Study: Home Cleaning Products May Cause Breathing Problems in Children
New parents who clean their homes very often to protect their babies from bacteria and other organisms might want to cut back their efforts.
A new study suggests that high levels of contact with cleaning products are linked to an increased risk of the childhood breathing condition known as asthma.
Researchers asked a group of parents how often they used 26 common household cleaners during their babies' first three to four months of life. By age three, the children who had come in contact with cleaning products the most were more likely to be diagnosed with asthma. The researchers said that children who had a lot of contact with cleaners were 37 percent more likely to have asthma than children with the least contact.
The study also found that a lot of exposure to cleaning products caused children to be 35 percent more likely to have chronic difficulty breathing. In addition, they were 49 percent more likely to have chronic allergies.
Tim Takaro, who helped lead the study, is a doctor with Simon Fraser University in Vancouver, Canada. He told the Reuters news service he understands that parents want to make their homes safe for their children. But he suggests that they should question the belief that their home is clean only if it smells like chemical-based cleaning products. "Instead, we propose that the smell of a healthy home is no smell at all," said Takaro.
Takaro said parents should read labels and look for products that are free of substances like chemical colors and smells. Also, they should consider natural cleaning products instead of chemical ones.
The study appeared in the medical publication CMAJ earlier this month. The researchers wrote that the first months of life are very important for development of the body's natural defenses, known as the immune system. The same is true for the organs involved in breathing.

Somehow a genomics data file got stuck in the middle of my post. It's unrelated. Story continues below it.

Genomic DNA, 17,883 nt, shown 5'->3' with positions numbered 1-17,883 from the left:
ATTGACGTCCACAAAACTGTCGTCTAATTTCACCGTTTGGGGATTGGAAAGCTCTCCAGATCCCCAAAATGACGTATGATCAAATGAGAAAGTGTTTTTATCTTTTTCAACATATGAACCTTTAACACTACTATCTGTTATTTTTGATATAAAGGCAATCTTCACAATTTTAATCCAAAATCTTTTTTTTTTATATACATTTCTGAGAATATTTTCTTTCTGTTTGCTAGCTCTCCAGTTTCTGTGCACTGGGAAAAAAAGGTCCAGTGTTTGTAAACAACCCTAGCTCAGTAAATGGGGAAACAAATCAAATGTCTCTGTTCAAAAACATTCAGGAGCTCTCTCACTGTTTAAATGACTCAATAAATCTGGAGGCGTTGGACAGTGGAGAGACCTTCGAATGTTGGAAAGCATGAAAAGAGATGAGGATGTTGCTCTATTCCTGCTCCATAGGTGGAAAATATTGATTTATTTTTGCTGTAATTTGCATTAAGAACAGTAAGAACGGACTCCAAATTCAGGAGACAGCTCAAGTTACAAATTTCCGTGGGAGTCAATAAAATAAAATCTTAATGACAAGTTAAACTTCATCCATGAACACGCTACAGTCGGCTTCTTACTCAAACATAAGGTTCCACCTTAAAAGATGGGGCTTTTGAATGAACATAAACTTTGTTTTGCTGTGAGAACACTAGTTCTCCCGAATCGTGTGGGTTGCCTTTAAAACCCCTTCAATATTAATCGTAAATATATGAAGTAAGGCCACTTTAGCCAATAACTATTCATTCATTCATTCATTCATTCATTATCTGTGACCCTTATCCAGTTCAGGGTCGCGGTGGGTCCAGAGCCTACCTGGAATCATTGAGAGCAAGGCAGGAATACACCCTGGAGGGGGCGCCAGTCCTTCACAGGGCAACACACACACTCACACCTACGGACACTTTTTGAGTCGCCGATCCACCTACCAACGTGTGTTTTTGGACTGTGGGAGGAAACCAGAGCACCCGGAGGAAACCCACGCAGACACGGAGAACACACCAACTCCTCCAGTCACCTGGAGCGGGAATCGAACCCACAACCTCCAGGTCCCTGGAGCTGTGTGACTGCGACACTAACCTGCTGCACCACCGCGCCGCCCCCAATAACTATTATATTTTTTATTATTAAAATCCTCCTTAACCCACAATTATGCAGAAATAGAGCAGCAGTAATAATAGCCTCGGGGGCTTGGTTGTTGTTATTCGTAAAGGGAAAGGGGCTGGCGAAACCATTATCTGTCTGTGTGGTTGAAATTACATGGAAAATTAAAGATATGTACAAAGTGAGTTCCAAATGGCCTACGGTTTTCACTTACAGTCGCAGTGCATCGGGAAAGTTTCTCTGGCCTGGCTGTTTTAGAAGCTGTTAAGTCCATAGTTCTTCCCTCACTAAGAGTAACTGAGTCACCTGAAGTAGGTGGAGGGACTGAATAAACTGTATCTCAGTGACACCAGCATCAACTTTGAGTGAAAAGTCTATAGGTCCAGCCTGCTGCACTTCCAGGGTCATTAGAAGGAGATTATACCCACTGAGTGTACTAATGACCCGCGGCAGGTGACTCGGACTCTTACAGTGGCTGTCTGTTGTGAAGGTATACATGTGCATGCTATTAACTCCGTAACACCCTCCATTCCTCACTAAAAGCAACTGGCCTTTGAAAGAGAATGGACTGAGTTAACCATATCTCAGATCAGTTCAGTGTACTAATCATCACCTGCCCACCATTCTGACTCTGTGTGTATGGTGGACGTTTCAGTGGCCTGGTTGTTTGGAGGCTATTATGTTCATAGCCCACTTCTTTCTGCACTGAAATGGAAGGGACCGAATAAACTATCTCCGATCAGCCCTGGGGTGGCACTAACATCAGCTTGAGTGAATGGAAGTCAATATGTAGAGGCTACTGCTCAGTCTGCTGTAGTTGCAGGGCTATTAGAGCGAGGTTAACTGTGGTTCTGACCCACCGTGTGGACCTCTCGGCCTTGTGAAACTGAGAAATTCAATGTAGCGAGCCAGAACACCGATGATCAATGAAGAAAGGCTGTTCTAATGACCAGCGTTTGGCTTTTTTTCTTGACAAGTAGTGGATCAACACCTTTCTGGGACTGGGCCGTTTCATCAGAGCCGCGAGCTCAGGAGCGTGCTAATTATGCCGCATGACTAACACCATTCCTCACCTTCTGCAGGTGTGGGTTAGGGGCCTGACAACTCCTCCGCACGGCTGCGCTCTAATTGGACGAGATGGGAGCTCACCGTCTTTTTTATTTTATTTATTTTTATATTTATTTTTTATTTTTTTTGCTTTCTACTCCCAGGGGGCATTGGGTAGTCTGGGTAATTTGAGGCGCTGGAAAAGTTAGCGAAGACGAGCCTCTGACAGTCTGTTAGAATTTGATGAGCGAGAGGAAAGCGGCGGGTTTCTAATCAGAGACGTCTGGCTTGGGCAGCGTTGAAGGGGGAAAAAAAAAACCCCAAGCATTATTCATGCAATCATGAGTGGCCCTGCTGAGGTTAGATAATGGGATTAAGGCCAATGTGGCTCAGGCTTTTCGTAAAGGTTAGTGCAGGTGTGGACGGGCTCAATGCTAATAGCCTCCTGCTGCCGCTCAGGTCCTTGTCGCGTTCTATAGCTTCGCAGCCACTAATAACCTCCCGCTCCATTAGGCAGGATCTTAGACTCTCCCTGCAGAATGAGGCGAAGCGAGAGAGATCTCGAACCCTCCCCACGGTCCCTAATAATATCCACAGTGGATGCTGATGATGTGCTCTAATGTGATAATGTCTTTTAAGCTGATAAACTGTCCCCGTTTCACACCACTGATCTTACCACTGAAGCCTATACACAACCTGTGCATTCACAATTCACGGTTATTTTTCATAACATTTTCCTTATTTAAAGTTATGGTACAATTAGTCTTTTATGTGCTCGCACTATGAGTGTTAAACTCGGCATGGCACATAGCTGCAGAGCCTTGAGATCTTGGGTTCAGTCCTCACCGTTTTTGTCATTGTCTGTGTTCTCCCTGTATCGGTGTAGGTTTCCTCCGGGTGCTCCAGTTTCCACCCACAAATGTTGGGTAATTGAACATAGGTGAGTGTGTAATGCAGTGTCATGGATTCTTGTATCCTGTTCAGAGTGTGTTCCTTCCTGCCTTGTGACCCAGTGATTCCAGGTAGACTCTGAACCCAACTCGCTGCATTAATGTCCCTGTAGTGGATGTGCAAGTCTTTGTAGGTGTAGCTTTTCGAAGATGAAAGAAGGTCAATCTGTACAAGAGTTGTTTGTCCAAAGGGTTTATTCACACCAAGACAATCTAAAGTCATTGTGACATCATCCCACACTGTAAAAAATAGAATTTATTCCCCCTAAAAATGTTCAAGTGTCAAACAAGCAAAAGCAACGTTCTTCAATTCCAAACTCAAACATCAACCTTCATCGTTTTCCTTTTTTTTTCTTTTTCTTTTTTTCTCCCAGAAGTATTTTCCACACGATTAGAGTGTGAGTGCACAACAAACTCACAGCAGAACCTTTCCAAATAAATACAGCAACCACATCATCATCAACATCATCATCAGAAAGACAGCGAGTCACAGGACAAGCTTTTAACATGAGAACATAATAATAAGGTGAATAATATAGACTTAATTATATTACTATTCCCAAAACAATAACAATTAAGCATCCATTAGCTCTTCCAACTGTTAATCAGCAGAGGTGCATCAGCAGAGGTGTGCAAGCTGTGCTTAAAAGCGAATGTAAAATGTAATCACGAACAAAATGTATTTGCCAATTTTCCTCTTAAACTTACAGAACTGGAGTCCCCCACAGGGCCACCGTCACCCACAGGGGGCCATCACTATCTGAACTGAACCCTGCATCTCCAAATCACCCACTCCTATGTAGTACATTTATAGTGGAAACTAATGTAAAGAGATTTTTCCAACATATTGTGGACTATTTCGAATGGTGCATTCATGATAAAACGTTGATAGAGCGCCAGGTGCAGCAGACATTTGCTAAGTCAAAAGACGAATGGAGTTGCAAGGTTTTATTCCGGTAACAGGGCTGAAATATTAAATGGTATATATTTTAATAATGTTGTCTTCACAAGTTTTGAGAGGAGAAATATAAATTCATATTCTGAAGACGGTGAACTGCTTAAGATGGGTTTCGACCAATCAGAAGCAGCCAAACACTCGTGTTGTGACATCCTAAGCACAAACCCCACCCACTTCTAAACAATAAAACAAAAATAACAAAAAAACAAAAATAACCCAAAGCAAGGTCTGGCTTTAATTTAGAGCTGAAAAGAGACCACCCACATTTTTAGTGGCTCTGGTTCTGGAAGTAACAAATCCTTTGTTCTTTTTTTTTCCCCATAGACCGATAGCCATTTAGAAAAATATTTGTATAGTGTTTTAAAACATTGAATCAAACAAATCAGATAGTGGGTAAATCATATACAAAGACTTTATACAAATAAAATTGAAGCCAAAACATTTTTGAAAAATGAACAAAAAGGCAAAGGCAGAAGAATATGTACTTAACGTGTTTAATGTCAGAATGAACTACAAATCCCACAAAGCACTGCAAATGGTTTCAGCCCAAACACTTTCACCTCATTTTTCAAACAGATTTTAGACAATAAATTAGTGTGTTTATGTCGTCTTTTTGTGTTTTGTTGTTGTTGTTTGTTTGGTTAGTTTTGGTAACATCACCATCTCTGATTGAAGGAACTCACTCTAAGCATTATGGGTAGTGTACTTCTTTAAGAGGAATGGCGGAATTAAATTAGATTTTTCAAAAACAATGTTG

Chemicals in cleaning products can cause chronic inflammation that may lead to asthma. It also may make symptoms appear more often and intensely, the researchers noted.
Asthma can be difficult to diagnose with breathing tests involving young children. So researchers also tested the children's skin for allergies and asked parents how often children experienced symptoms like trouble breathing.
The most commonly used cleaning products in the study were dishwashing soap, multipurpose cleaners, glass cleaners and soap for washing clothes.
The American Lung Association recommends avoiding cleaning products that contain volatile organic substances and other irritants. But companies in Canada and the United States are not required to list all the chemicals in cleaning products. Some products labeled as environmentally friendly, or "green," may contain harmful substances.
Elissa Abrams, who wrote comments on the study, is a doctor with the University of Manitoba in Winnipeg, Canada. She admitted that the effects of cleaning products are not well understood. But she believes these products and the chemicals they contain act as irritants to growing children.
Young children who spend a lot of time indoors may be at greater risk, said Abrams.
The take-home message is that parents should be careful which cleaning products they use in the home, she added.
I'm Pete Musto.